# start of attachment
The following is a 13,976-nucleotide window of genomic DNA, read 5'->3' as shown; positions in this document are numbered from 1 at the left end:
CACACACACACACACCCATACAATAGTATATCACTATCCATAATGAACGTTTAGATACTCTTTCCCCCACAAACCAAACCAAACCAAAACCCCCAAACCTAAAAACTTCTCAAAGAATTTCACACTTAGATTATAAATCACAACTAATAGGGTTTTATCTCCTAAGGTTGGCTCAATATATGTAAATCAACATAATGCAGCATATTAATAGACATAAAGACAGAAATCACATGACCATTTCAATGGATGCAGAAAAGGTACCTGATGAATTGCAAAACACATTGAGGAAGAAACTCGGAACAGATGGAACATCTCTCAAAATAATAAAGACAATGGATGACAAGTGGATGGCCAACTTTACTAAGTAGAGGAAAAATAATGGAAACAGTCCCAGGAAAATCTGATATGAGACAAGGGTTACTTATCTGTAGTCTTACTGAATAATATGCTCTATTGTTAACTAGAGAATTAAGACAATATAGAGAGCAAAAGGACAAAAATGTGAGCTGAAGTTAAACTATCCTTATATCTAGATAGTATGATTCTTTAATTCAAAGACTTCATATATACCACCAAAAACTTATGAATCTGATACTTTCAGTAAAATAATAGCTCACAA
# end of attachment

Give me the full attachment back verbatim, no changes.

The following is a 13,976-nucleotide window of genomic DNA, read 5'->3' as shown; positions in this document are numbered from 1 at the left end:
CACACACACACACACCCATACAATAGTATATCACTATCCATAATGAACGTTTAGATACTCTTTCCCCCACAAACCAAACCAAACCAAAACCCCCAAACCTAAAAACTTCTCAAAGAATTTCACACTTAGATTATAAATCACAACTAATAGGGTTTTATCTCCTAAGGTTGGCTCAATATATGTAAATCAACATAATGCAGCATATTAATAGACATAAAGACAGAAATCACATGACCATTTCAATGGATGCAGAAAAGGTACCTGATGAATTGCAAAACACATTGAGGAAGAAACTCGGAACAGATGGAACATCTCTCAAAATAATAAAGACAATGGATGACAAGTGGATGGCCAACTTTACTAAGTAGAGGAAAAATAATGGAAACAGTCCCAGGAAAATCTGATATGAGACAAGGGTTACTTATCTGTAGTCTTACTGAATAATATGCTCTATTGTTAACTAGAGAATTAAGACAATATAGAGAGCAAAAGGACAAAAATGTGAGCTGAAGTTAAACTATCCTTATATCTAGATAGTATGATTCTTTAATTCAAAGACTTCATATATACCACCAAAAACTTATGAATCTGATACTTTCAGTAAAATAATAGCTCACAA